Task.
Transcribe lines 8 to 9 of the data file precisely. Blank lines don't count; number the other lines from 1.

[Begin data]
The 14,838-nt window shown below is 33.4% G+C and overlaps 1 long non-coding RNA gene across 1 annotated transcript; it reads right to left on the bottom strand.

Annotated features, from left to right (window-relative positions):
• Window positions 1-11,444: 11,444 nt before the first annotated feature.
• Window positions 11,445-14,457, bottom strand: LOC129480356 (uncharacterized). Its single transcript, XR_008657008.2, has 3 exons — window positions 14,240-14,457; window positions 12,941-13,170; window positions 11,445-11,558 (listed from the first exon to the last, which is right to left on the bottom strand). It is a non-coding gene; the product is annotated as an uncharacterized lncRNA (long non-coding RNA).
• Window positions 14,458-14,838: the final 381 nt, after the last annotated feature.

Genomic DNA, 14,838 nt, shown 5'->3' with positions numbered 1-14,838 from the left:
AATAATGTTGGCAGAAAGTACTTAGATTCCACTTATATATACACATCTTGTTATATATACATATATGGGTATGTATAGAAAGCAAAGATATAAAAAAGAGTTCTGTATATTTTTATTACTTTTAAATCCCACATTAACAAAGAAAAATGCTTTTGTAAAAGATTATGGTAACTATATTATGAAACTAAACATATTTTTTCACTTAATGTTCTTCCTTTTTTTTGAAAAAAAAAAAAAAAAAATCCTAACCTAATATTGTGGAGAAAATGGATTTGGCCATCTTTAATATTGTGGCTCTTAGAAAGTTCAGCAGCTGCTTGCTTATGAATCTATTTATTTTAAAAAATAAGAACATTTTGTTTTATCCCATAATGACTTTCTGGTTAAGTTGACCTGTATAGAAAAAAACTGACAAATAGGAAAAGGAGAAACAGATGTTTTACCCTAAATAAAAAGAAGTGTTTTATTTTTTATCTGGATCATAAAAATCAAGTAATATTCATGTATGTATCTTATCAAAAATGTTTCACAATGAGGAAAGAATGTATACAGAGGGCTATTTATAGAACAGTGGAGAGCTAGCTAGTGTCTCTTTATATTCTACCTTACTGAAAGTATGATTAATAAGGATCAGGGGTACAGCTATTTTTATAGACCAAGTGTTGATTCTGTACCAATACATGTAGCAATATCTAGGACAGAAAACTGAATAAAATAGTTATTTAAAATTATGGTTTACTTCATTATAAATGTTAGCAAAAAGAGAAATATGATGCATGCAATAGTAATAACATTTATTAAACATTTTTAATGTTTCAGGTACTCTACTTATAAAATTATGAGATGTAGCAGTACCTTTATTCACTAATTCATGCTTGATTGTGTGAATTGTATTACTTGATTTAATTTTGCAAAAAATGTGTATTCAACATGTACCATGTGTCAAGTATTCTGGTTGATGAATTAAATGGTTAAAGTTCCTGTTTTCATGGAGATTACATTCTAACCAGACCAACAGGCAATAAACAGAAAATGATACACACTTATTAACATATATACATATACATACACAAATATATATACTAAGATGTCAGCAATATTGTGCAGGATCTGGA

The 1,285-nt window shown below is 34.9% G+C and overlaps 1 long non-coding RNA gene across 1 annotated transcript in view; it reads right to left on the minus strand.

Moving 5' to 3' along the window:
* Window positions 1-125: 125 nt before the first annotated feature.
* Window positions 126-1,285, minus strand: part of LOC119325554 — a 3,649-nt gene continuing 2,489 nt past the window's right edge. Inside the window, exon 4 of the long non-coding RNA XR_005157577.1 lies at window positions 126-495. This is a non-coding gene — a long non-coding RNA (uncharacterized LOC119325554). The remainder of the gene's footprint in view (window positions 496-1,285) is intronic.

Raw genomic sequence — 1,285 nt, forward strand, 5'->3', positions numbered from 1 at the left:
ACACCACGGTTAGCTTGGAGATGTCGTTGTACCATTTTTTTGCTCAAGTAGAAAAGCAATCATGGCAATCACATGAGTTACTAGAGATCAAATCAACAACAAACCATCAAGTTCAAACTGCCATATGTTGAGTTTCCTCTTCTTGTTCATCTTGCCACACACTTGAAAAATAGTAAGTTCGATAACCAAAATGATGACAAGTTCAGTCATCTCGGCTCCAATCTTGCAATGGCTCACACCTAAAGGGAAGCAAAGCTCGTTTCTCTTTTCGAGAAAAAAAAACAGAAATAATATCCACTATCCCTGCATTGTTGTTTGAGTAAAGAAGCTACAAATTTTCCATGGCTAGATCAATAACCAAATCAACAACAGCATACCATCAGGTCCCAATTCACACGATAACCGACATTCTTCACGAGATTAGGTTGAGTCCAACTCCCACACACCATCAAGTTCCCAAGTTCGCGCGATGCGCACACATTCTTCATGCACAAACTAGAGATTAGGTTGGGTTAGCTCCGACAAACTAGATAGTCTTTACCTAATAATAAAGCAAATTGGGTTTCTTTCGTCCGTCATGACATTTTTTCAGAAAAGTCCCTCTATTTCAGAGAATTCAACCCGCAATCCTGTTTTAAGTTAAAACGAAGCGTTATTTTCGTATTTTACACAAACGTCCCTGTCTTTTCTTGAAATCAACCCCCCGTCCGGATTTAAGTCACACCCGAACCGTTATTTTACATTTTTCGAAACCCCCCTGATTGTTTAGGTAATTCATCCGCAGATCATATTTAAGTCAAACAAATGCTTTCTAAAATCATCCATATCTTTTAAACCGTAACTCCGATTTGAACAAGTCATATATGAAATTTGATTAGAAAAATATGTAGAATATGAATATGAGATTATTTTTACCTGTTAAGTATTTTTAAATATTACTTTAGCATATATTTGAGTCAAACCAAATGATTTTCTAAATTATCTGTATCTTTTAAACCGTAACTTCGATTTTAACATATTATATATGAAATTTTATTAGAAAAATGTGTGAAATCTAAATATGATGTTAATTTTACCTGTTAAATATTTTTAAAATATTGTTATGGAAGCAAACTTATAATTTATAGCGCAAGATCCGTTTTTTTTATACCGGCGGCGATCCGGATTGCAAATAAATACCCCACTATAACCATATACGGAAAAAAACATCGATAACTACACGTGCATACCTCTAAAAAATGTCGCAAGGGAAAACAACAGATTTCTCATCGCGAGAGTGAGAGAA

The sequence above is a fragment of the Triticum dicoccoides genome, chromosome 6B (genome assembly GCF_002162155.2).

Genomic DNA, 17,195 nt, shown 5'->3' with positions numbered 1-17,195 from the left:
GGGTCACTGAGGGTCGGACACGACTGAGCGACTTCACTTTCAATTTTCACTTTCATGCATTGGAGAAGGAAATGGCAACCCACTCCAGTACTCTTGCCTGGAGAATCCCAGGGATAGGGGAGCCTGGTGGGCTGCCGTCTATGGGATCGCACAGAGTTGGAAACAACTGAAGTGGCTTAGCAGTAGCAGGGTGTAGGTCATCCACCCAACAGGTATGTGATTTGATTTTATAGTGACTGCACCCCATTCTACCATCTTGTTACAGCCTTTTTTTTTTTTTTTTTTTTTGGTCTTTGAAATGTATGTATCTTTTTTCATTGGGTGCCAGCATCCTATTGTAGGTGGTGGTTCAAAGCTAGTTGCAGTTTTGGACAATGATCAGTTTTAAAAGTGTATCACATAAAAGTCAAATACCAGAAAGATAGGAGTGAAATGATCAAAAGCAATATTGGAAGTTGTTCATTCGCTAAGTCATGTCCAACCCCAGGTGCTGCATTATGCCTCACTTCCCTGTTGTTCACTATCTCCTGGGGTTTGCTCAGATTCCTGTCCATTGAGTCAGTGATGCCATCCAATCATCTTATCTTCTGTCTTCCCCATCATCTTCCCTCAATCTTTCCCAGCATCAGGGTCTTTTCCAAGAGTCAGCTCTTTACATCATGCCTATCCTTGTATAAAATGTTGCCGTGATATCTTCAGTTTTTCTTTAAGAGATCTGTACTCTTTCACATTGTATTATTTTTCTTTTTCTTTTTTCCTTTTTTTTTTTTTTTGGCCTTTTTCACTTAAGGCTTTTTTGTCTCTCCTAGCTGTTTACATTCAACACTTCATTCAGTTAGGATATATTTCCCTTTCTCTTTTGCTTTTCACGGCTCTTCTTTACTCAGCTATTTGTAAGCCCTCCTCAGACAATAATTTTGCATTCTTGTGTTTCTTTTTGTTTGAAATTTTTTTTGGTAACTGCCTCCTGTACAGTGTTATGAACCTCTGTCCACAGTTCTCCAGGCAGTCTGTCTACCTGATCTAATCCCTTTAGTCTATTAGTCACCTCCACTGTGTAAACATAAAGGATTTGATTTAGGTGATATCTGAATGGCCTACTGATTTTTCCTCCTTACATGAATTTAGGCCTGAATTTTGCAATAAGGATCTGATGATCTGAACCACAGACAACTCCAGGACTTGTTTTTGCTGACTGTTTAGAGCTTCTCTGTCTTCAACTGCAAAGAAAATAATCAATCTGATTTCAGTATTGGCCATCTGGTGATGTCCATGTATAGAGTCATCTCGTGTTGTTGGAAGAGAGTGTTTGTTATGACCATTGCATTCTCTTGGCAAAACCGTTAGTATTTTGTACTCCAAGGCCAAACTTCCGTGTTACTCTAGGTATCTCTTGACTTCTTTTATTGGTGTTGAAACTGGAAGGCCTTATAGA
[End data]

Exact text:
The 1,285-nt window shown below is 34.9% G+C and overlaps 1 long non-coding RNA gene across 1 annotated transcript in view; it reads right to left on the minus strand.

Moving 5' to 3' along the window: